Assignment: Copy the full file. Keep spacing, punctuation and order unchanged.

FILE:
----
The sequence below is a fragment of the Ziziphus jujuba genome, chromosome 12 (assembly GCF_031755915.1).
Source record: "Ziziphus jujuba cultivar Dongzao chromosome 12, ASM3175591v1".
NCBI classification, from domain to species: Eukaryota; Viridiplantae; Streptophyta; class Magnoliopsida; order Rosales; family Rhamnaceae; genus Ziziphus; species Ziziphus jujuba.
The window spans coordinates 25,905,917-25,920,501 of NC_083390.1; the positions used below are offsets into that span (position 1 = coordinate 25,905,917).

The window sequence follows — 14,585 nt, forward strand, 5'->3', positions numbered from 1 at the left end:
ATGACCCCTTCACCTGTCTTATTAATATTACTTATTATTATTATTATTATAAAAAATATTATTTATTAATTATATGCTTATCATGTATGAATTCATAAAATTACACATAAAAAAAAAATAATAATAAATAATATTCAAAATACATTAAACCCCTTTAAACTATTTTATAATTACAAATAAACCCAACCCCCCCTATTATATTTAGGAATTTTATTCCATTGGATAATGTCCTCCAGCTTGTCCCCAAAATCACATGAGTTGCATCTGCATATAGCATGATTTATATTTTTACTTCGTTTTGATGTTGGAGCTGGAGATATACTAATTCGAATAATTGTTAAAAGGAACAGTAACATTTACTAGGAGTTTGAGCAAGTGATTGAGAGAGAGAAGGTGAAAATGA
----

The sequence below is a fragment of the Ziziphus jujuba genome, chromosome 12 (assembly GCF_031755915.1).
Source record: "Ziziphus jujuba cultivar Dongzao chromosome 12, ASM3175591v1".
NCBI classification, from domain to species: Eukaryota; Viridiplantae; Streptophyta; class Magnoliopsida; order Rosales; family Rhamnaceae; genus Ziziphus; species Ziziphus jujuba.
The window spans coordinates 25,905,917-25,920,501 of NC_083390.1; the positions used below are offsets into that span (position 1 = coordinate 25,905,917).

The window sequence follows — 14,585 nt, forward strand, 5'->3', positions numbered from 1 at the left end:
ATGACCCCTTCACCTGTCTTATTAATATTACTTATTATTATTATTATTATAAAAAATATTATTTATTAATTATATGCTTATCATGTATGAATTCATAAAATTACACATAAAAAAAAAATAATAATAAATAATATTCAAAATACATTAAACCCCTTTAAACTATTTTATAATTACAAATAAACCCAACCCCCCCTATTATATTTAGGAATTTTATTCCATTGGATAATGTCCTCCAGCTTGTCCCCAAAATCACATGAGTTGCATCTGCATATAGCATGATTTATATTTTTACTTCGTTTTGATGTTGGAGCTGGAGATATACTAATTCGAATAATTGTTAAAAGGAACAGTAACATTTACTAGGAGTTTGAGCAAGTGATTGAGAGAGAGAAGGTGAAAATGA